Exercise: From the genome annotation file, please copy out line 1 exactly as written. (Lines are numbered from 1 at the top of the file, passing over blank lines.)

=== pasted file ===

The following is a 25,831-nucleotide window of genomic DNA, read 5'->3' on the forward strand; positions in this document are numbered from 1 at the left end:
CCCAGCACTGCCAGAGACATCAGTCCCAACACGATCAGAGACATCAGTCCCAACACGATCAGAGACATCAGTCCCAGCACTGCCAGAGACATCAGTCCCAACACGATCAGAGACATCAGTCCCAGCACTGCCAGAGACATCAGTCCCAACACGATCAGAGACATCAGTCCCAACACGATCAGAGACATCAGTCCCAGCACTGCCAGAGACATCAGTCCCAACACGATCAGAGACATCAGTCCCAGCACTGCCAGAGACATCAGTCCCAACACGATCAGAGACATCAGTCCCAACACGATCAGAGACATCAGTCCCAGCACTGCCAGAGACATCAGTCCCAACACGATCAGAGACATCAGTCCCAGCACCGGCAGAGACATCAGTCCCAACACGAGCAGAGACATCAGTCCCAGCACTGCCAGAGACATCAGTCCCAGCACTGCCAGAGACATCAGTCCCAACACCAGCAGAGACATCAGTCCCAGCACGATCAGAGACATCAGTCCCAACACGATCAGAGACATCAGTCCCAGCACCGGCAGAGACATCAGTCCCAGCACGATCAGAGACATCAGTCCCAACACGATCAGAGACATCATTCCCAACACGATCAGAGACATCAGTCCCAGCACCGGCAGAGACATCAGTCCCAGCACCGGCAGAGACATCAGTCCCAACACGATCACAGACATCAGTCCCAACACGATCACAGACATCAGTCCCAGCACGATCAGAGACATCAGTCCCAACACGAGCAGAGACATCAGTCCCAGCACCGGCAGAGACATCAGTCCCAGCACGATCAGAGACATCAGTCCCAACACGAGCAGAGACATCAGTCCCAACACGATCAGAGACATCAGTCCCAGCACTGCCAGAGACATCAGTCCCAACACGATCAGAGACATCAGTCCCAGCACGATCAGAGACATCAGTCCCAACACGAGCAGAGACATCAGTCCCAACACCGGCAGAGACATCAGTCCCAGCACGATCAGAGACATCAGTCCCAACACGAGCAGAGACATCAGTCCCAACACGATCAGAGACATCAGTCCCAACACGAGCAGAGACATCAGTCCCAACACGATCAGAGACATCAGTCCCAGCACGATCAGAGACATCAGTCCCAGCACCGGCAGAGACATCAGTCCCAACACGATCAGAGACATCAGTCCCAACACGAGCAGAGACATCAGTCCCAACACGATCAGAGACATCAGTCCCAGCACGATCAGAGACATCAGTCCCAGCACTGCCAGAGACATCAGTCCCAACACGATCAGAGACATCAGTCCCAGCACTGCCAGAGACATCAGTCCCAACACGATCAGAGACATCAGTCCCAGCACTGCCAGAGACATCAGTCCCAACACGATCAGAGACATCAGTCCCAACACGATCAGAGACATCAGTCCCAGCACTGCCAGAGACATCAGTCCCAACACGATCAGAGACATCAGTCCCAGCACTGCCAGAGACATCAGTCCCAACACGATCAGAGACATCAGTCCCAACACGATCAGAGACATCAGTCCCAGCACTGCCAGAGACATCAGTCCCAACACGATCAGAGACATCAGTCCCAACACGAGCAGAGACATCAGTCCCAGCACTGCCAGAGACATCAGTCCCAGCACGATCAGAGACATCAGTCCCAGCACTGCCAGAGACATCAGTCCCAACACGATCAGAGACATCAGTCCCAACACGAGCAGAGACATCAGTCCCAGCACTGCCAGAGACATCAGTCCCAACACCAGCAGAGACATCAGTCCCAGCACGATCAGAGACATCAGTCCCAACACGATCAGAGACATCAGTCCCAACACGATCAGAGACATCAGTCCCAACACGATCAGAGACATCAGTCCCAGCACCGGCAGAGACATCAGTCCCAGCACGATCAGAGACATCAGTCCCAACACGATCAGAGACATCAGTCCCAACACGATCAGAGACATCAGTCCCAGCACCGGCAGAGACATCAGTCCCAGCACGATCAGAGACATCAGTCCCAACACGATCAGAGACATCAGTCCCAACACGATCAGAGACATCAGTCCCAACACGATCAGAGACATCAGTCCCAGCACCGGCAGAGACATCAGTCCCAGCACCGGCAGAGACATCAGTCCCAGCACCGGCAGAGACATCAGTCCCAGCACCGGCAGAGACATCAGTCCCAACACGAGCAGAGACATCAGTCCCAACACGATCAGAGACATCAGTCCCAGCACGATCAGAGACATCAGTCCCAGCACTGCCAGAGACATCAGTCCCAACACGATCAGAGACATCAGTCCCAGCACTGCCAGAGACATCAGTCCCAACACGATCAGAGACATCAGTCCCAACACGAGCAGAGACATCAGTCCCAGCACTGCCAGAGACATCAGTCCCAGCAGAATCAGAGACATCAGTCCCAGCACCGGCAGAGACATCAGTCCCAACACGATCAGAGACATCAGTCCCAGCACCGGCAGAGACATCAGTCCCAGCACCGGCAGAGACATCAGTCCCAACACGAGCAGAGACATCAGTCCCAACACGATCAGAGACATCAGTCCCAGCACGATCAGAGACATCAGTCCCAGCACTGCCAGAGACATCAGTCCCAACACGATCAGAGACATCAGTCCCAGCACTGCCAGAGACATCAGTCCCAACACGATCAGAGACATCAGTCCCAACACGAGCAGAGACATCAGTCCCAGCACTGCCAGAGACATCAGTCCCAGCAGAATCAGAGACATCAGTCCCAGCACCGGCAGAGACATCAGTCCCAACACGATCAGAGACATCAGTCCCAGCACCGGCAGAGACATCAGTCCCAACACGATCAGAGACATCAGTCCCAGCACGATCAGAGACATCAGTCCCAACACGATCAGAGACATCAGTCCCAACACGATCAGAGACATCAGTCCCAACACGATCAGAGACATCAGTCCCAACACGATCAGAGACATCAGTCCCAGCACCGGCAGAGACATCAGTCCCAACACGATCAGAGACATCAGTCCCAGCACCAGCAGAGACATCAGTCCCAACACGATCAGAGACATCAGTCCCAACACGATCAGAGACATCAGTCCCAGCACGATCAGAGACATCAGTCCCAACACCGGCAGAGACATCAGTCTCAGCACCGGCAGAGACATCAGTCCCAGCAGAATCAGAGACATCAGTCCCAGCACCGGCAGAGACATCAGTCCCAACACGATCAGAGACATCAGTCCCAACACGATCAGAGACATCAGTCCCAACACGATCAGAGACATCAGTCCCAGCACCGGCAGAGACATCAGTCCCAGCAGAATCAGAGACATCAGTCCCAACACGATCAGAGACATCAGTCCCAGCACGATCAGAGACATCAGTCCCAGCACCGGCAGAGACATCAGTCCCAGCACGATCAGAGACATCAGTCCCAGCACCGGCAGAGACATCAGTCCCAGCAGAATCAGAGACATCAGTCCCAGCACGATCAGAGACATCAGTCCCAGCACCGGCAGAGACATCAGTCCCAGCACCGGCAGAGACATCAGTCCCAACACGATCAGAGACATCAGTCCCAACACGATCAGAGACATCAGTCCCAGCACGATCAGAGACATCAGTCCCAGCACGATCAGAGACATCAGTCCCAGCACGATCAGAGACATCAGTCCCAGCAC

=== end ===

The following is a 25,831-nucleotide window of genomic DNA, read 5'->3' on the forward strand; positions in this document are numbered from 1 at the left end: